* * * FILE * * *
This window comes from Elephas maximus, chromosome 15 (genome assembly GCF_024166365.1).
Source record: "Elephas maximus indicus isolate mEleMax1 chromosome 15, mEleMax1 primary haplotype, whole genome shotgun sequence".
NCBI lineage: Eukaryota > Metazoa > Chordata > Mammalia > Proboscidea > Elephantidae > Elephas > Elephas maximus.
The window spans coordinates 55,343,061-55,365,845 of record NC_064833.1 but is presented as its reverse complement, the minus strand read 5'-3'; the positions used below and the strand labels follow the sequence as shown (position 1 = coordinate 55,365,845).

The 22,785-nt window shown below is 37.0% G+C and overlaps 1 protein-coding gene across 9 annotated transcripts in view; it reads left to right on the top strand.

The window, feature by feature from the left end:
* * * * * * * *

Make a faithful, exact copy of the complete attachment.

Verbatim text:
This window comes from Elephas maximus, chromosome 15 (genome assembly GCF_024166365.1).
Source record: "Elephas maximus indicus isolate mEleMax1 chromosome 15, mEleMax1 primary haplotype, whole genome shotgun sequence".
NCBI lineage: Eukaryota > Metazoa > Chordata > Mammalia > Proboscidea > Elephantidae > Elephas > Elephas maximus.
The window spans coordinates 55,343,061-55,365,845 of record NC_064833.1 but is presented as its reverse complement, the minus strand read 5'-3'; the positions used below and the strand labels follow the sequence as shown (position 1 = coordinate 55,365,845).

The 22,785-nt window shown below is 37.0% G+C and overlaps 1 protein-coding gene across 9 annotated transcripts in view; it reads left to right on the top strand.

The window, feature by feature from the left end: